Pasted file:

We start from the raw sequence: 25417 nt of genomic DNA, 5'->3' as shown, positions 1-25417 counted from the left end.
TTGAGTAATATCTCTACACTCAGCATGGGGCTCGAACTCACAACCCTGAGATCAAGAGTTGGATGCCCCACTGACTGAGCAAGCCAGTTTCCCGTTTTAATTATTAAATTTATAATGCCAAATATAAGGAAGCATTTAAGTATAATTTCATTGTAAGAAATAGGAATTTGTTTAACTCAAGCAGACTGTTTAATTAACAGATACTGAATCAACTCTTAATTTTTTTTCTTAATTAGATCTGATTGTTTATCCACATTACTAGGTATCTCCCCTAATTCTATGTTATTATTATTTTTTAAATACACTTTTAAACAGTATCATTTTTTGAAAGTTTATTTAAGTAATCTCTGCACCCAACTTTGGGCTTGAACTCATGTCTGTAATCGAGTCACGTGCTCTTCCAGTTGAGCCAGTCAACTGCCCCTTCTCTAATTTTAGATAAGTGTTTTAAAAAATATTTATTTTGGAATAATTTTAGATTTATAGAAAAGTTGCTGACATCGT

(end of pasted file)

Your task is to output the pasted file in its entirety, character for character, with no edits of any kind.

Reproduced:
We start from the raw sequence: 25417 nt of genomic DNA, 5'->3' as shown, positions 1-25417 counted from the left end.
TTGAGTAATATCTCTACACTCAGCATGGGGCTCGAACTCACAACCCTGAGATCAAGAGTTGGATGCCCCACTGACTGAGCAAGCCAGTTTCCCGTTTTAATTATTAAATTTATAATGCCAAATATAAGGAAGCATTTAAGTATAATTTCATTGTAAGAAATAGGAATTTGTTTAACTCAAGCAGACTGTTTAATTAACAGATACTGAATCAACTCTTAATTTTTTTTCTTAATTAGATCTGATTGTTTATCCACATTACTAGGTATCTCCCCTAATTCTATGTTATTATTATTTTTTAAATACACTTTTAAACAGTATCATTTTTTGAAAGTTTATTTAAGTAATCTCTGCACCCAACTTTGGGCTTGAACTCATGTCTGTAATCGAGTCACGTGCTCTTCCAGTTGAGCCAGTCAACTGCCCCTTCTCTAATTTTAGATAAGTGTTTTAAAAAATATTTATTTTGGAATAATTTTAGATTTATAGAAAAGTTGCTGACATCGT